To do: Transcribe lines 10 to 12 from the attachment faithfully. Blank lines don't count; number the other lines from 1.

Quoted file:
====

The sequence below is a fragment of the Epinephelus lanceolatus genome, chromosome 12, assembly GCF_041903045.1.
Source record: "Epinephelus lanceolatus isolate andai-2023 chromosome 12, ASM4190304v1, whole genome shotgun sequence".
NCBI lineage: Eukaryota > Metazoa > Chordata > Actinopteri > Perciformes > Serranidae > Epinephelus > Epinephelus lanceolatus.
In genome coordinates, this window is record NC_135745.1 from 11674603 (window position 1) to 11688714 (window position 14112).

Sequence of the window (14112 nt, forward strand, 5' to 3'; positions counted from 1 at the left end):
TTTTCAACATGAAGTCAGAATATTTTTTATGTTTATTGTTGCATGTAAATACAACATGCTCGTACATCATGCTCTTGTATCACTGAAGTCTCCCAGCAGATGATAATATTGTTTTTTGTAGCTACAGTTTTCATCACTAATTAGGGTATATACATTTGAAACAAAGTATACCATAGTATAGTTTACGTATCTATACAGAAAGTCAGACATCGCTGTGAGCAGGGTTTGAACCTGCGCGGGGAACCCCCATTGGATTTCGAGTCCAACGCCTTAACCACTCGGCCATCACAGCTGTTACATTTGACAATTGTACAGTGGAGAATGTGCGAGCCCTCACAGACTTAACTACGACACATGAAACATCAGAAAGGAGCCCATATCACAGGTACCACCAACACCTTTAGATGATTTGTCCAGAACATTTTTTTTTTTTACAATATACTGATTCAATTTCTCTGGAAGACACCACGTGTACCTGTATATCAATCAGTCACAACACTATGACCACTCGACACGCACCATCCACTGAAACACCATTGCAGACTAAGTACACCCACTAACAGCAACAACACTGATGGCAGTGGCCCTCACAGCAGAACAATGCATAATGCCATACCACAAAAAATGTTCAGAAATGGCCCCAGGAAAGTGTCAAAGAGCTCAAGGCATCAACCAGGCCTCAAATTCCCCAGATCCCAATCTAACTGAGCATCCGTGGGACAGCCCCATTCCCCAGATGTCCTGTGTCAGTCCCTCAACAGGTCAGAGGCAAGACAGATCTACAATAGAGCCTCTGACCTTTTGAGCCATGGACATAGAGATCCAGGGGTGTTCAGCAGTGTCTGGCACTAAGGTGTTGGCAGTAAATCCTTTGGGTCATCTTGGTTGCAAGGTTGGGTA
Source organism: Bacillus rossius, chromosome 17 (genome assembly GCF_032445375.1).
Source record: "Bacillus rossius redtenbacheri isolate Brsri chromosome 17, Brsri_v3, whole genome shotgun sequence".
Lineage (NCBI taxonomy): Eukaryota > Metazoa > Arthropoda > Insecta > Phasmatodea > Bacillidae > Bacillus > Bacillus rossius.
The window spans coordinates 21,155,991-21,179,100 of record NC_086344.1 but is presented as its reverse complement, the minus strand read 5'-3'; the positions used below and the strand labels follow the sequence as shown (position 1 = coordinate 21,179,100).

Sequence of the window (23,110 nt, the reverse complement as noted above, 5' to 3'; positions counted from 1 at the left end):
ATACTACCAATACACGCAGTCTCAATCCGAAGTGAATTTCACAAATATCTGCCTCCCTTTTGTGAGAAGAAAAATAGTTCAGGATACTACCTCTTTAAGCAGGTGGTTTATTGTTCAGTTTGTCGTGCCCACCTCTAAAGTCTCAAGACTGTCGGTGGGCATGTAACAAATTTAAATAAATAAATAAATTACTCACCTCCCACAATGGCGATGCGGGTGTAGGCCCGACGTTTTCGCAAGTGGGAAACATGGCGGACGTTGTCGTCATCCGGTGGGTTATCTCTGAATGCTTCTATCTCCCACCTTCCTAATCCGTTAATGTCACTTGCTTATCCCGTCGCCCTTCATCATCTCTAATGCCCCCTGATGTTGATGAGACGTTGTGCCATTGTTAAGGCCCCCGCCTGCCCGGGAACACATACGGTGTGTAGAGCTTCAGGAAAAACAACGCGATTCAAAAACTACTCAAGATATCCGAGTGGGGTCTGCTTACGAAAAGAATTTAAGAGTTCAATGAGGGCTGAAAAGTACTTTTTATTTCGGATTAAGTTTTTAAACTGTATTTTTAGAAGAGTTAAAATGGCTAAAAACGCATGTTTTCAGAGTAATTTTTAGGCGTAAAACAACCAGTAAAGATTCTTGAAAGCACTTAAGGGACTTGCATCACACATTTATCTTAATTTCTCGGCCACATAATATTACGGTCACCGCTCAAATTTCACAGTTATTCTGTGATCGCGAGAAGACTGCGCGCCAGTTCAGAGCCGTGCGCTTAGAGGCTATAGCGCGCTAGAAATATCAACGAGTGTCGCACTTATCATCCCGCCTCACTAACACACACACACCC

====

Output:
The window spans coordinates 21,155,991-21,179,100 of record NC_086344.1 but is presented as its reverse complement, the minus strand read 5'-3'; the positions used below and the strand labels follow the sequence as shown (position 1 = coordinate 21,179,100).

Sequence of the window (23,110 nt, the reverse complement as noted above, 5' to 3'; positions counted from 1 at the left end):
ATACTACCAATACACGCAGTCTCAATCCGAAGTGAATTTCACAAATATCTGCCTCCCTTTTGTGAGAAGAAAAATAGTTCAGGATACTACCTCTTTAAGCAGGTGGTTTATTGTTCAGTTTGTCGTGCCCACCTCTAAAGTCTCAAGACTGTCGGTGGGCATGTAACAAATTTAAATAAATAAATAAATTACTCACCTCCCACAATGGCGATGCGGGTGTAGGCCCGACGTTTTCGCAAGTGGGAAACATGGCGGACGTTGTCGTCATCCGGTGGGTTATCTCTGAATGCTTCTATCTCCCACCTTCCTAATCCGTTAATGTCACTTGCTTATCCCGTCGCCCTTCATCATCTCTAATGCCCCCTGATGTTGATGAGACGTTGTGCCATTGTTAAGGCCCCCGCCTGCCCGGGAACACATACGGTGTGTAGAGCTTCAGGAAAAACAACGCGATTCAAAAACTACTCAAGATATCCGAGTGGGGTCTGCTTACGAAAAGAATTTAAGAGTTCAATGAGGGCTGAAAAGTACTTTTTATTTCGGATTAAGTTTTTAAACTGTATTTTTAGAAGAGTTAAAATGGCTAAAAACGCATGTTTTCAGAGTAATTTTTAGGCGTAAAACAACCAGTAAAGATTCTTGAAAGCACTTAAGGGACTTGCATCACACATTTATCTTAATTTCTCGGCCACATAATATTACGGTCACCGCTCAAATTTCACAGTTATTCTGTGATCGCGAGAAGACTGCGCGCCAGTTCAGAGCCGTGCGCTTAGAGGCTATAGCGCGCTAGAAATATCAACGAGTGTCGCACTTATCATCCCGCCTCACTAACACACACACACCC